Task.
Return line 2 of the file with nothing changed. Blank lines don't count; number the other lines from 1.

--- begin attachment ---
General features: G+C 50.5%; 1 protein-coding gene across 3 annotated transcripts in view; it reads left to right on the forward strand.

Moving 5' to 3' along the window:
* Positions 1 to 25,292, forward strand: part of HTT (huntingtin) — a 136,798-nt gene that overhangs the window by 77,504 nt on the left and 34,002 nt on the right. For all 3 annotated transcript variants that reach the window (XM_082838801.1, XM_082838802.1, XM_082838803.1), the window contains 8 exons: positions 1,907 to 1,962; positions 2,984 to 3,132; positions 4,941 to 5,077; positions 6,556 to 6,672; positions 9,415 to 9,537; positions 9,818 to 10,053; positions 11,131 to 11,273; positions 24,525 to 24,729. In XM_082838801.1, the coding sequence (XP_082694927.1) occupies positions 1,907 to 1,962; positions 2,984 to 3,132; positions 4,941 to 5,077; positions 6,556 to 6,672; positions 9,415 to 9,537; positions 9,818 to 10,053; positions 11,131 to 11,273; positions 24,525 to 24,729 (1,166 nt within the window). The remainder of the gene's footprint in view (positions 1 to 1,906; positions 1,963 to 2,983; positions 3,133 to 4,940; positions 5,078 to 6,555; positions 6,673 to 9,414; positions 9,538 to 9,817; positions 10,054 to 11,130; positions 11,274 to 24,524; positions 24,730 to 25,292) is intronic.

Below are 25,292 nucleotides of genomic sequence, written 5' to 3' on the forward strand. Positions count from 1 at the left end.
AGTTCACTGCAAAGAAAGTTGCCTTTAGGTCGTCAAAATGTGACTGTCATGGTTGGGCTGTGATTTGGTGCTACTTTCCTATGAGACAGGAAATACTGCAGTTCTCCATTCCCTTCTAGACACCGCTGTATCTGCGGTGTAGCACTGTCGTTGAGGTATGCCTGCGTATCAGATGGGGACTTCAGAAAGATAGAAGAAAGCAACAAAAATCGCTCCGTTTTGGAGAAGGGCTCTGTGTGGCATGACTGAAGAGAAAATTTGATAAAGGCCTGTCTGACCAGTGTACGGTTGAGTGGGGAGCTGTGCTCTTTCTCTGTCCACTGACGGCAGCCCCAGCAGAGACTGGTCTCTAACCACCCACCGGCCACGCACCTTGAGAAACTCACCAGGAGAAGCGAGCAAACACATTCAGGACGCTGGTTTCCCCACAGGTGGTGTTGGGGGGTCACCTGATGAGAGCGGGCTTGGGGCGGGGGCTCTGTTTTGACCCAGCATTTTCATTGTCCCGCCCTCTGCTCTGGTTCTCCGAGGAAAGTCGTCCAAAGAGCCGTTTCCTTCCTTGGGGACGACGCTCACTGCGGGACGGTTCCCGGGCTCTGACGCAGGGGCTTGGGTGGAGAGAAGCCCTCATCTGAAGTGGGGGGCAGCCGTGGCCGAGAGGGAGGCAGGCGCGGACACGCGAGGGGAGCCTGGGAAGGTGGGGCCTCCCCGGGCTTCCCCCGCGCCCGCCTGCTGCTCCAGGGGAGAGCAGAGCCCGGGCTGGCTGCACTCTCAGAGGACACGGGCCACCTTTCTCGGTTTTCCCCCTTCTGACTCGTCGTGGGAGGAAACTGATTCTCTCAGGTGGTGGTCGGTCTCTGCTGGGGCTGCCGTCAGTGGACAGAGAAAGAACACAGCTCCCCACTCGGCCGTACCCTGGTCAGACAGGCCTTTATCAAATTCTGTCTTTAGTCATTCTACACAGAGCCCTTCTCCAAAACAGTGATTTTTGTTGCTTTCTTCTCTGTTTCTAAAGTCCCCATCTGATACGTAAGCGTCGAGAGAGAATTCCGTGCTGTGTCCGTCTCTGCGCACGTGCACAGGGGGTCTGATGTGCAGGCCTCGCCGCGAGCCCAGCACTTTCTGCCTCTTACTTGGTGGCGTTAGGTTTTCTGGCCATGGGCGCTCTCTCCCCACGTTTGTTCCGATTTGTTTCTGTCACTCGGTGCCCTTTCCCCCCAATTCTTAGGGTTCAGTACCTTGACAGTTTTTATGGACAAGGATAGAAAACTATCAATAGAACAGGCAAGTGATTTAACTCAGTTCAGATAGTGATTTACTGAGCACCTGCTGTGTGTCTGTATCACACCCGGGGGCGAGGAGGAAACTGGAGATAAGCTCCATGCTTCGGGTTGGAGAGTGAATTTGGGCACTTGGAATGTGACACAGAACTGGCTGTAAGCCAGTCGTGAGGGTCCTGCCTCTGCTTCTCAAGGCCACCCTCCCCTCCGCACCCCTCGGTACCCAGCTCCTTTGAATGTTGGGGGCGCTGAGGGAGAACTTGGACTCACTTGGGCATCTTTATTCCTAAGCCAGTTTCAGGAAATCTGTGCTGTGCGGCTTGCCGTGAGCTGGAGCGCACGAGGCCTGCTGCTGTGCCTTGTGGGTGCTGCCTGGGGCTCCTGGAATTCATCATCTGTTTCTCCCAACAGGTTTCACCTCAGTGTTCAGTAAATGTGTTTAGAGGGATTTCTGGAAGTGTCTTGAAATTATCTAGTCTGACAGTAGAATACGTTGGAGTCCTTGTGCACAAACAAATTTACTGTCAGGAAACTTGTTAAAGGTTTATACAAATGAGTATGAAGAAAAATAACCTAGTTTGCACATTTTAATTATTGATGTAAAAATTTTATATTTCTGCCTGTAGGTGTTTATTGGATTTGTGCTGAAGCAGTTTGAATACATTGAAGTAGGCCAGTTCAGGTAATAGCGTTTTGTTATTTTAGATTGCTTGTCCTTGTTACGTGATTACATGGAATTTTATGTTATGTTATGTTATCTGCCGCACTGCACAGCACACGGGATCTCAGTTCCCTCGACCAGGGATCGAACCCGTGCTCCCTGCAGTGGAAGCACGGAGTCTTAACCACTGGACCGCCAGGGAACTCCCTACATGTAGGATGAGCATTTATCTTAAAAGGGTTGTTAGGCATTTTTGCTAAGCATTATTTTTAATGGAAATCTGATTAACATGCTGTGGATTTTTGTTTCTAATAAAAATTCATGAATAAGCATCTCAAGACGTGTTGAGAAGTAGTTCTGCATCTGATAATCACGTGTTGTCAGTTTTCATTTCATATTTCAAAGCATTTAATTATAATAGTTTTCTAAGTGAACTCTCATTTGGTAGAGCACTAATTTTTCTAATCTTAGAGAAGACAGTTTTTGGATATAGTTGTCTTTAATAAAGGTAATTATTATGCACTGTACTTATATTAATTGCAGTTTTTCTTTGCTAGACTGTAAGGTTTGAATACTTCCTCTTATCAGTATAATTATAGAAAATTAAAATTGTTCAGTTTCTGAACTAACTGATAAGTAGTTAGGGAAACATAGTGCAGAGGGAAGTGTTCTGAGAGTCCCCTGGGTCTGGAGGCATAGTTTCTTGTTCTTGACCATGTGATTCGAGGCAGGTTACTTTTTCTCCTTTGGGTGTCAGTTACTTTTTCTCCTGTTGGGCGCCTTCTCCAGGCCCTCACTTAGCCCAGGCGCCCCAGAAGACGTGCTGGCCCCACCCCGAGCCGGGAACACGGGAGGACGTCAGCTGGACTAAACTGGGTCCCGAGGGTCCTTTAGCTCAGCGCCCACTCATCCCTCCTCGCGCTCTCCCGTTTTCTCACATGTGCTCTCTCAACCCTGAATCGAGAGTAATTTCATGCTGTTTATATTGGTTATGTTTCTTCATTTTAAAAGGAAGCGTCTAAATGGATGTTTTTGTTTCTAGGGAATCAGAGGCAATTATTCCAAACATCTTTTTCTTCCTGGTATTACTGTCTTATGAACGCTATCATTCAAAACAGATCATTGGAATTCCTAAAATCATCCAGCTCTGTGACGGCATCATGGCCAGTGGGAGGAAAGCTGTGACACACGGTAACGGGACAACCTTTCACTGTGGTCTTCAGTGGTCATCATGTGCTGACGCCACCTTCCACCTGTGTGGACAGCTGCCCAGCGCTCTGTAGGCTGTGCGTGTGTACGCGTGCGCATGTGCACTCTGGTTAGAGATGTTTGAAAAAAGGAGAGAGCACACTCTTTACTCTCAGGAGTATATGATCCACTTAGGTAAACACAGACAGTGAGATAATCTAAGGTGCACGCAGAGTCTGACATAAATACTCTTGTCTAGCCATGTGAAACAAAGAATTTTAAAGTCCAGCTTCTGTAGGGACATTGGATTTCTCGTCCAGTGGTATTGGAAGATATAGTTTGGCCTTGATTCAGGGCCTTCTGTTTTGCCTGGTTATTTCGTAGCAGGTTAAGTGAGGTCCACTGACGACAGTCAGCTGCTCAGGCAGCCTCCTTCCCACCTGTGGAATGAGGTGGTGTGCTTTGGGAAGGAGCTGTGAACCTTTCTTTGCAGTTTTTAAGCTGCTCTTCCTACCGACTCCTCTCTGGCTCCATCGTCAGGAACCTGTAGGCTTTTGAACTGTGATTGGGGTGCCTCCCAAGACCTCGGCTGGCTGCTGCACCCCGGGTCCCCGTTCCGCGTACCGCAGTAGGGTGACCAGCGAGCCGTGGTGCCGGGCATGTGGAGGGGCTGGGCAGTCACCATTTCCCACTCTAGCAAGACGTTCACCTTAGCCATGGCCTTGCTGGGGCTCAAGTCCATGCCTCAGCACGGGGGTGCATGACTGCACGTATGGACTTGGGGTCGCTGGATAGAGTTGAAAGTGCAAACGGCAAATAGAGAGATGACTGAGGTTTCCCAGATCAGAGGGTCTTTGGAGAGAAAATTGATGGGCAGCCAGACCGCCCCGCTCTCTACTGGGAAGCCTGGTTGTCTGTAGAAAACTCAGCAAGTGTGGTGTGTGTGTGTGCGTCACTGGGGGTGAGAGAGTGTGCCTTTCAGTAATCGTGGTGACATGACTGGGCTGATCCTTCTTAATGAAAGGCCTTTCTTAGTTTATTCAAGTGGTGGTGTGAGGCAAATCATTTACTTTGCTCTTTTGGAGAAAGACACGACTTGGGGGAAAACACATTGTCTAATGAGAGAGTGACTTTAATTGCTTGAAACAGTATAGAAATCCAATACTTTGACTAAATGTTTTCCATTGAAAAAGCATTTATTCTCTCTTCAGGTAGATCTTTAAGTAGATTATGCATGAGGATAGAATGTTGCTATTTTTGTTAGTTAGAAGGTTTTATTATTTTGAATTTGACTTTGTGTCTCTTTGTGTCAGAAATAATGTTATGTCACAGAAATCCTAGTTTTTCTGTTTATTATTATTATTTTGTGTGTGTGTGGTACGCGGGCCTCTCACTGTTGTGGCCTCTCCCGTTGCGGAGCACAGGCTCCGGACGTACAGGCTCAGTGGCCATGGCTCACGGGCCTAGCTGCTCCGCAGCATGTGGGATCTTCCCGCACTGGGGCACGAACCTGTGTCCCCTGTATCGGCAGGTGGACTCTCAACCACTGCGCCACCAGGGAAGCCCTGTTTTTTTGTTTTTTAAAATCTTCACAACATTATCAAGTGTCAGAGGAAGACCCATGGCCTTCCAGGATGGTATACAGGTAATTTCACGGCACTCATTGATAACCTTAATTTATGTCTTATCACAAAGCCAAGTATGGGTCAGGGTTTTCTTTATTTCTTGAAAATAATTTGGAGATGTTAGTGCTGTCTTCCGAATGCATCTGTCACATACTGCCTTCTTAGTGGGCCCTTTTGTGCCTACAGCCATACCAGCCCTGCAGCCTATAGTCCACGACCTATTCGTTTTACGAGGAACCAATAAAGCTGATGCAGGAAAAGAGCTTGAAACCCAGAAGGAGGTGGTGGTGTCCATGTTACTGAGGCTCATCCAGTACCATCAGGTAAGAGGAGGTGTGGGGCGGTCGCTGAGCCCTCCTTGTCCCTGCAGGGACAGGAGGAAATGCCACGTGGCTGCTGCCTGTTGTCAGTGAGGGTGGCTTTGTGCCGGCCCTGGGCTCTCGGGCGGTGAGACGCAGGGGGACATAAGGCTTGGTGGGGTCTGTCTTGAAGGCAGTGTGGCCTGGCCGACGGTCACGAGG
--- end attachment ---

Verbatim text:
Moving 5' to 3' along the window: